History repeating itself

If you’re anything like me – and the fact you’re reading this says you are – then you’ll be football mad. For me, and you, Summer as a season just doesn’t exist. It’s the time spent between one football season ending, and another starting. A few of you may like cricket, or even Rugby League, but we’re merely ticking off the day’s til the next round ball fix. However, every other year we are spoilt, as both the World Cup and European Championship’s kick into life. For five or six weeks, the whole country gets engrossed in yet another campaign to bring home a major International trophy. This years Euro’s saw the hopes of the English nation joined by those of Wales, Northern Ireland, and the Republic of Ireland. Scotland missed out on a full-house of representation by the slightest of margins. By the end of June however, only Wales still remained in the tournament. At the time of writing, they are preparing for a Semi Final against Portugal, an amazing achievement for a team not tipped to get much past the last 16. Northern Ireland enjoyed mixed fortunes, despite two defeats, a new format meant they qualified for the last 16 for the first time in their history. Likewise the Republic of Ireland, a dramatic late winner against Italy saw them finish the group stages with a record of One win, one draw, and one defeat. Both would bow out at the next stage, losing to Wales and hosts France respectively, but both showed signs of improvement and hope for future campaigns. Which leaves us with England……….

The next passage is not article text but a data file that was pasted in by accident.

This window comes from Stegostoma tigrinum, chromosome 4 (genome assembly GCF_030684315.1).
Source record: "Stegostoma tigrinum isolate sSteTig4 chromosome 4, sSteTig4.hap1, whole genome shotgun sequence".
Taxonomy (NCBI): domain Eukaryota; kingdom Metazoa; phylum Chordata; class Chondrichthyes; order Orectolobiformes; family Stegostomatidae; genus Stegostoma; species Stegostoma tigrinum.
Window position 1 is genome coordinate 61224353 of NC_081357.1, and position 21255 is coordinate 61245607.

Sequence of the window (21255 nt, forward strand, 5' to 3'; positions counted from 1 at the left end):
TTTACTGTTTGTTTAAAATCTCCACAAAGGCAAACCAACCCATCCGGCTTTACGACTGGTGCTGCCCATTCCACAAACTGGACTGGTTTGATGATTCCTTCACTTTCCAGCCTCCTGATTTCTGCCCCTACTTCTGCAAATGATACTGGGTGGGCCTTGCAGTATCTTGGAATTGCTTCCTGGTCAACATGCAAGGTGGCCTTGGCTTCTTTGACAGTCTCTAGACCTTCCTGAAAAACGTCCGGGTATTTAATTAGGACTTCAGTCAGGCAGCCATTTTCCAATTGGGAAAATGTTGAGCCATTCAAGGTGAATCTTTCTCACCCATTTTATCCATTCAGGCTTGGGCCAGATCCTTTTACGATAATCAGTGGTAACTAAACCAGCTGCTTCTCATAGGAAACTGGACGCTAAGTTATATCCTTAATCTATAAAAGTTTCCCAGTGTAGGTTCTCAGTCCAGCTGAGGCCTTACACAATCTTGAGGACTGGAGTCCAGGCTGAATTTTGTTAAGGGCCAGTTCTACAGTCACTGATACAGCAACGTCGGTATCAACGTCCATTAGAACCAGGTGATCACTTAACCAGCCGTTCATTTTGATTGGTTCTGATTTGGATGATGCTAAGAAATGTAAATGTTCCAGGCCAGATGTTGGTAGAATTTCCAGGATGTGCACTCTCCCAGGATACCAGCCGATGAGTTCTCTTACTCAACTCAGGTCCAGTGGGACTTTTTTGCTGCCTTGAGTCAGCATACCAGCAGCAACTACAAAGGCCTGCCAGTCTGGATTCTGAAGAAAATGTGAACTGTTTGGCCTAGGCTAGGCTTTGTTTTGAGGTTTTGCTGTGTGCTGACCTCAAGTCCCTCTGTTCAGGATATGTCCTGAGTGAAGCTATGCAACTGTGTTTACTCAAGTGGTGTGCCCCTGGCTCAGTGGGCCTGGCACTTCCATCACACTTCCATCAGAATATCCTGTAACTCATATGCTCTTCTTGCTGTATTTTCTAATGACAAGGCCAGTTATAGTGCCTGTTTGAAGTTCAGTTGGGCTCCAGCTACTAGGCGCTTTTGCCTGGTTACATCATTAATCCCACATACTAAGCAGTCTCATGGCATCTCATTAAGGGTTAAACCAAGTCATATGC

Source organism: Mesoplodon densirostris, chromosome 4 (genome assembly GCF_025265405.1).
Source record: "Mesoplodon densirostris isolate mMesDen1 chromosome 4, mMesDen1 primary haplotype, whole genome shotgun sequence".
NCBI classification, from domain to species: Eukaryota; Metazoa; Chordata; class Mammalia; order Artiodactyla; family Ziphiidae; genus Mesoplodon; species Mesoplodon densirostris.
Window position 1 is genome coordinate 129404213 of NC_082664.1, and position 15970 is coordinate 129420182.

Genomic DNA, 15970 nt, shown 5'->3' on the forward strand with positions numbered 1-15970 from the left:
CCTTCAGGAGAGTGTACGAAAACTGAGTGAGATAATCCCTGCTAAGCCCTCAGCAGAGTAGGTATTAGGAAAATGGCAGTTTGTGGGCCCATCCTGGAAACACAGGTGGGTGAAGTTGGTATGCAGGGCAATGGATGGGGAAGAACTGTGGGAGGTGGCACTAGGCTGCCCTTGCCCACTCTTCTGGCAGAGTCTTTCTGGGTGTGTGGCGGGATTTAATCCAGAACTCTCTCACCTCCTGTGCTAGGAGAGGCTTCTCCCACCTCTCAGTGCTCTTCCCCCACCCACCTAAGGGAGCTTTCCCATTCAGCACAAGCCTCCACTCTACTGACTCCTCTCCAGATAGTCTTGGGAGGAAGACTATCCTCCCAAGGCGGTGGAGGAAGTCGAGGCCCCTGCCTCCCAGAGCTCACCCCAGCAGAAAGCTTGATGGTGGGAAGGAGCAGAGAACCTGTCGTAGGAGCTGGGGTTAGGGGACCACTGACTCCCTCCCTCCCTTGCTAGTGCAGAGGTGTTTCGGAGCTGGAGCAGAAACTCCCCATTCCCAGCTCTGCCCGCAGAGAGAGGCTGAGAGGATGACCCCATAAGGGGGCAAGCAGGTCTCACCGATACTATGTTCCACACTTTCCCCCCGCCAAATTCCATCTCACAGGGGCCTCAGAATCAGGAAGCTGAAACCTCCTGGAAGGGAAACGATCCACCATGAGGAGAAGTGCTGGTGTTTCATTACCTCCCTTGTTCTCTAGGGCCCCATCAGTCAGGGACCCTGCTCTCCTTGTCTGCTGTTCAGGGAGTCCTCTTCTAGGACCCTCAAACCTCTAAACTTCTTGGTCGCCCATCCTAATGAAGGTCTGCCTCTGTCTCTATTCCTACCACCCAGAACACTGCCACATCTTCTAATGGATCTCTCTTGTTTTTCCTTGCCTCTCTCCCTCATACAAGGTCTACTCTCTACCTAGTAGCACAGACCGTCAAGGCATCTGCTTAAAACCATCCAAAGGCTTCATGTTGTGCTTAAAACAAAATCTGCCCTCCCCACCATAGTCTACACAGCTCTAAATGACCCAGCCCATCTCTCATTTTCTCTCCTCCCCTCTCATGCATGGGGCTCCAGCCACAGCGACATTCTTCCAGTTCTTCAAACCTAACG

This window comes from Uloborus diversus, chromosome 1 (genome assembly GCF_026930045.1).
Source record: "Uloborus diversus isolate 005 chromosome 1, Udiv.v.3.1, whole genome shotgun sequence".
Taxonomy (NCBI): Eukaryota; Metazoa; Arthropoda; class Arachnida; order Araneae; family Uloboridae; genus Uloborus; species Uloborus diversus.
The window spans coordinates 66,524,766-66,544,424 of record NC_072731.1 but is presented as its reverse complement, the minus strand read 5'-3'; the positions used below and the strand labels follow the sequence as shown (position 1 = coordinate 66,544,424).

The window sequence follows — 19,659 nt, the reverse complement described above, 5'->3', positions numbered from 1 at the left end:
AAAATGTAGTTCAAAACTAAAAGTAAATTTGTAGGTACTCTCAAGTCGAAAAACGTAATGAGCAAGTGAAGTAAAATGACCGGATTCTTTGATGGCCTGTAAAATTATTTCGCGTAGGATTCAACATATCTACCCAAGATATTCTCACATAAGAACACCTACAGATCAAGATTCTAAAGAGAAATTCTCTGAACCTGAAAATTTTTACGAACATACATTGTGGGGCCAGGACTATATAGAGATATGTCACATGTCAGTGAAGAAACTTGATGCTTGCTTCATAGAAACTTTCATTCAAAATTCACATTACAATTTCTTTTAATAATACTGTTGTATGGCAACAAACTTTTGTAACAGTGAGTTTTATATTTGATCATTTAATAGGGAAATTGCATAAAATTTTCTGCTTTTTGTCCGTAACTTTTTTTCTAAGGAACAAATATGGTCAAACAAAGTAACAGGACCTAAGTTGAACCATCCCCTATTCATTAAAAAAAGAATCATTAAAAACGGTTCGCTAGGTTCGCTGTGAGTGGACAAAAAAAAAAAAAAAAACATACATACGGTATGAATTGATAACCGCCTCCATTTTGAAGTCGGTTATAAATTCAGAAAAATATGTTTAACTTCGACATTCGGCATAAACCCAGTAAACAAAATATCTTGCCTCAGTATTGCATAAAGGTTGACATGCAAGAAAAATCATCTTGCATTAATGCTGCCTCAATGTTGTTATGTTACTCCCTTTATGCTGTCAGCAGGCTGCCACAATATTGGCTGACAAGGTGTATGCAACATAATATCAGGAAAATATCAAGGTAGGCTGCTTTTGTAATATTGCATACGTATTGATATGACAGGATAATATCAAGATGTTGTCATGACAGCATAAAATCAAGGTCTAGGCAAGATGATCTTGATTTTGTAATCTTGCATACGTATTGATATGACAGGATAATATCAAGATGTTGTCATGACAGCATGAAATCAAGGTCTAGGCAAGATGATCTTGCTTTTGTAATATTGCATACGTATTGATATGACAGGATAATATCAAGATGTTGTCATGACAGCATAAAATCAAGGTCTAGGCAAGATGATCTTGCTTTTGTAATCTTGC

Once again a nation got it’s hopes up, and once again was left disappointed with events on the pitch. A draw in the opening game with Russia wasn’t a disaster, despite leading until the final few minutes. Certain aspects of the game were pleasing from a playing point of view. All that was missing was the result. The second match saw England dominate Wales, despite going a goal down, and the 2-1 victory was deserved  if not a little scrappy. By the time the third group game came round, against Slovakia, many were expecting an England win, and progression into the last 16 as group winners. Unfortunately a bizarre tactical decision from manager Roy Hodgson to rest players resulted in a frustrating draw, allowing Wales to steal first place in the group. A twist of fate would see England then handed a last 16 game with minnows Iceland. Deemed by many as a given, and an almost certain bye into the Quarter Finals, England managed to turn in one of the worst performances in tournament history to lose 2-1. In the space of 20 days, misplaced optimism turned into the stark reality of another major tournament failure.